3: Be Clever
You’ve done your homework, and you’ve identified a clear consumer target and have a deep understanding of their particular wine “use cases”. Congratulations, because you have built a solid brand foundation.
Now it’s time to build that house. Through collaboration and open dialogue with you creative team, work to craft a distinctive name and brand language that can appeal to this consumer’s sensibilities and lifestyle. How are you going to be distinctive on that crowded shelf? Don’t worry about your own personal tastes. Again… think only about the consumer. For more information on our approach to consumer-focused design, read up a bit on The Mirror Effect.
See a pattern developing here?
Additionally, let’s operate under the assumption that everyone would rather have multiple-case stacks placed in-store rather than just a single on-shelf facing. With that in mind, why on earth would the design of your shippers be an afterthought? Taking advantage of techniques such as color blocking and billboarding can get your brand noticed on end caps and can greatly encourage retailers to stack your product.
Additionally, the shipper can be a great opportunity to communicate aspects of your brand that might not be the right thing for featuring large on your front label. For instance, if you are producing biodynamic wine or using sustainable packaging, this would be a great chance to communicate that to potential consumers.
Free promotion, increased sell-though and additional brand value communications?
Don’t squander that opportunity.
4: Show your work
You’ve sweated the details. You’ve identified a consumer and created a label that speaks to people, so why skimp on the presentation? That doesn’t mean you have to spend an arm and leg on building a presentation that would make Pink Floyd blush, but simply stated, you need to show that thought that went into creating the brand that you are presenting. Talk about the customer you are targeting. Show how you are meaningfully differentiated from the brands that the retailer already carries. Sharing your thinking with the corporate wine buyers reinforces the effort you’ve put into crafting your brand and shows that you are focused on helping the retailer move more cases.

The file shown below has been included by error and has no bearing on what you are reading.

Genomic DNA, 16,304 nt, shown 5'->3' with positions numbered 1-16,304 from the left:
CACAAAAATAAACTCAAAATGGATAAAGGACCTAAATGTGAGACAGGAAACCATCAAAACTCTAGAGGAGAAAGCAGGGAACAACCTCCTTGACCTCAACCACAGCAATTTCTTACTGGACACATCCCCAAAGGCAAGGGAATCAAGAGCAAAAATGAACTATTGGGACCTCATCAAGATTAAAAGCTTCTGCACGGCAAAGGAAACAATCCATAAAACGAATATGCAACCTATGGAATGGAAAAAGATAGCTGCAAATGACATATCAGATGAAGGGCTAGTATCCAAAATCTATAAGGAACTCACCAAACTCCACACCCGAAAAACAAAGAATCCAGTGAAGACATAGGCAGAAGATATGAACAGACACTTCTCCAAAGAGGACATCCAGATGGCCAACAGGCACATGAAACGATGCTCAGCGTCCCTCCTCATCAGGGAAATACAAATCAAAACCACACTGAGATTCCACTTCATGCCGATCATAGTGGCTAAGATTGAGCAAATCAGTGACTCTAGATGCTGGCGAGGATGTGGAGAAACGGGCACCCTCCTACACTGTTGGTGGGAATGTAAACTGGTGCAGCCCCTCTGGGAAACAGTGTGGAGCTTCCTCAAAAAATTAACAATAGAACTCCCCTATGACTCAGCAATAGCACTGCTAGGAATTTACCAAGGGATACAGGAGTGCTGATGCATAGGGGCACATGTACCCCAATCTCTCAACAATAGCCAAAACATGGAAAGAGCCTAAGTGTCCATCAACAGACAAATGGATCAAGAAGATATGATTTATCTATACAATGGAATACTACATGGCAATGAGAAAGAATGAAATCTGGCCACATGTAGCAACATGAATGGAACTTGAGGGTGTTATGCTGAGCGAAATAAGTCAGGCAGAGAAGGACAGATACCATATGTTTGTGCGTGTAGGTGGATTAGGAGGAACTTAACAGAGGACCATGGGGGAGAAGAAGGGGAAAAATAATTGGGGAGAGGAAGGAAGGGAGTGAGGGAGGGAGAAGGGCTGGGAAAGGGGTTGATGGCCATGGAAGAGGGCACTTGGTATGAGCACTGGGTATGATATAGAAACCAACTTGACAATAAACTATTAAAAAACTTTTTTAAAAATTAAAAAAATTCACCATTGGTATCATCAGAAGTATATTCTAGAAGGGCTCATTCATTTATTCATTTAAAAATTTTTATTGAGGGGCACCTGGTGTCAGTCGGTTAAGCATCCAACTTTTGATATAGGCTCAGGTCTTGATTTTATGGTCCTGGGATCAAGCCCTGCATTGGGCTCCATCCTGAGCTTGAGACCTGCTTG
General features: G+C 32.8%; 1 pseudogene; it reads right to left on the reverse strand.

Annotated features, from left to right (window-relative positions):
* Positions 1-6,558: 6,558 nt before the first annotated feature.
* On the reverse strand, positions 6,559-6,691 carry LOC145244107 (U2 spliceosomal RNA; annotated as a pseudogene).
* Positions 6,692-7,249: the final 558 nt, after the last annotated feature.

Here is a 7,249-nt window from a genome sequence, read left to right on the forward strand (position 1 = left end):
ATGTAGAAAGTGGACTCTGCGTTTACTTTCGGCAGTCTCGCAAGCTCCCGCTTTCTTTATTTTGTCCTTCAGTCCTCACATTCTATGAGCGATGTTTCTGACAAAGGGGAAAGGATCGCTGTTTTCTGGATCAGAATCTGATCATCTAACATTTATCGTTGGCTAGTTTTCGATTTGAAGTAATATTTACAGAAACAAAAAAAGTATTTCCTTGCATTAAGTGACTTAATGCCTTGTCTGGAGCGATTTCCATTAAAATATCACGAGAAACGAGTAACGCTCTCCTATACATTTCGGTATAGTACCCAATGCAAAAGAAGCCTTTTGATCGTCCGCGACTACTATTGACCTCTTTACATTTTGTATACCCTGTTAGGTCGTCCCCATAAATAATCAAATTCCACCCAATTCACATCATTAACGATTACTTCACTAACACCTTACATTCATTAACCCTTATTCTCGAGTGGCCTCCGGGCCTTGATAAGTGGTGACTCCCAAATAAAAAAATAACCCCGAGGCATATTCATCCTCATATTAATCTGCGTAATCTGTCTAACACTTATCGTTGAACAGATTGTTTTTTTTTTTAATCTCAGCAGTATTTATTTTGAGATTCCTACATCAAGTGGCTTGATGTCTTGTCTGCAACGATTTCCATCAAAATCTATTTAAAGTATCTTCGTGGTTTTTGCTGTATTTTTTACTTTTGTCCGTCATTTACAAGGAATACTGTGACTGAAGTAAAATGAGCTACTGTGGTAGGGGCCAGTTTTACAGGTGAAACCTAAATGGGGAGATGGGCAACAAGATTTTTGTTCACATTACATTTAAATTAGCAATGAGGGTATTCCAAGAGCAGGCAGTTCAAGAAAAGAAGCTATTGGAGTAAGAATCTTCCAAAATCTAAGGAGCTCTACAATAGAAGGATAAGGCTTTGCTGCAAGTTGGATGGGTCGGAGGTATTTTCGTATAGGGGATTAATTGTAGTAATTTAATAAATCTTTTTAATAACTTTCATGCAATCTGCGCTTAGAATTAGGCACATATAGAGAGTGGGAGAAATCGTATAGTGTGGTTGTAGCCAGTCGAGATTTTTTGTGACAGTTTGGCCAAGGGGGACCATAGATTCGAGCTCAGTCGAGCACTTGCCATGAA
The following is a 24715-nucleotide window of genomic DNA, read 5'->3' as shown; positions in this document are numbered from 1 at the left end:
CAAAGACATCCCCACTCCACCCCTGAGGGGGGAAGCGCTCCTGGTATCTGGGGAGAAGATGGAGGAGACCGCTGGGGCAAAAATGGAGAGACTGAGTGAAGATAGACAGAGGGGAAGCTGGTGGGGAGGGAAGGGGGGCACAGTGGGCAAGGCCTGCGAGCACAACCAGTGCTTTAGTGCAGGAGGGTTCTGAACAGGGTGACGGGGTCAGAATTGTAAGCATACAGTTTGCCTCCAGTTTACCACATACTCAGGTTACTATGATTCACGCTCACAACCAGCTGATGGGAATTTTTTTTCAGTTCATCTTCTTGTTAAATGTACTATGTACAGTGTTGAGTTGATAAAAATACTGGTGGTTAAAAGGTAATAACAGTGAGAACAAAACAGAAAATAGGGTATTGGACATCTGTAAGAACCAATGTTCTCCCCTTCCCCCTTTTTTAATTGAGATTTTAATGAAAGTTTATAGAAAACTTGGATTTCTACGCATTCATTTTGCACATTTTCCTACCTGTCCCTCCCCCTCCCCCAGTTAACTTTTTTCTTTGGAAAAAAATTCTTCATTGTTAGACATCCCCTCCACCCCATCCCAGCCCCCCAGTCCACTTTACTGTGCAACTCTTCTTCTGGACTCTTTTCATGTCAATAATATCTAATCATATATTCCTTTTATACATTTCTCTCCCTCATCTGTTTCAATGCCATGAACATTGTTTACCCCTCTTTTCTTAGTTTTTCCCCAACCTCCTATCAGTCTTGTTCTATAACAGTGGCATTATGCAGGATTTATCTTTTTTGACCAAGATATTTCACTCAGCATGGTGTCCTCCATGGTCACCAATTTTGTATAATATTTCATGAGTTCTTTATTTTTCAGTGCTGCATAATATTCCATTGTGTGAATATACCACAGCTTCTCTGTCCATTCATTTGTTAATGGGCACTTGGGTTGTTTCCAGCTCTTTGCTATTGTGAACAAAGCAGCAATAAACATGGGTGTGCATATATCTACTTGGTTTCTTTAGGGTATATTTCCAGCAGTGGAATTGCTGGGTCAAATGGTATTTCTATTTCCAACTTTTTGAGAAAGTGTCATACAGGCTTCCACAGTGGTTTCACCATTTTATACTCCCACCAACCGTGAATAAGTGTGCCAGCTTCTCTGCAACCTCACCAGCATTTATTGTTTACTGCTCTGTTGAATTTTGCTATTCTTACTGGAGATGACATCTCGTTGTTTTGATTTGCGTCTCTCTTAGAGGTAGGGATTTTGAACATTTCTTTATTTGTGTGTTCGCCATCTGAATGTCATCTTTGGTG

In short, as my Mrs. Karloff taught me in 5th grade:
“You only get full credit if you show your work.”
I’m a firm believer that helping our winery-direct clients to craft a brief presentation should be part of any brand design or development project, as it maximizes the ROI that we can provide our clients. If you’re simply getting handed production artwork and being wished “good luck” by your creative team, then it might be time to start thinking about making new friends.
I’ll be sharing more details about the process of crafting these presentations in the weeks to come.
5: Be Authentic
Many wineries have shied away from doing winery-direct deals with their core brands, and for good reason. Brands that are positioning themselves for sale are looking to maximize the per-bottle price their wines fetch, or perhaps they are afraid of undercutting the brand’s perception if the majority of their business is at more premium price points.
In the case with a family-branded winery, one potential solution would be to extract one particular detail from their brand story and let it take on a life of its own. For instance, if your core brand story were based on being one of the original families in your region, you could build an entire control brand around making wines with a pioneering spirit. This would allow your sales team to have continuity in their sales pitch, in effect connecting the control brand to your master brand that they already know and respect. For the consumer, you’d be telling a story that is compelling in and of itself, without the heartache of seeing the family name above a tag that is far below the price it typically fetches.
There’s no doubt that the winery-direct market can seem daunting for independent wineries. Just know that if you keep the prize in mind and focus on what counts (the consumer), any producer can reap the rewards that have made this model so appealing for operations of all sizes.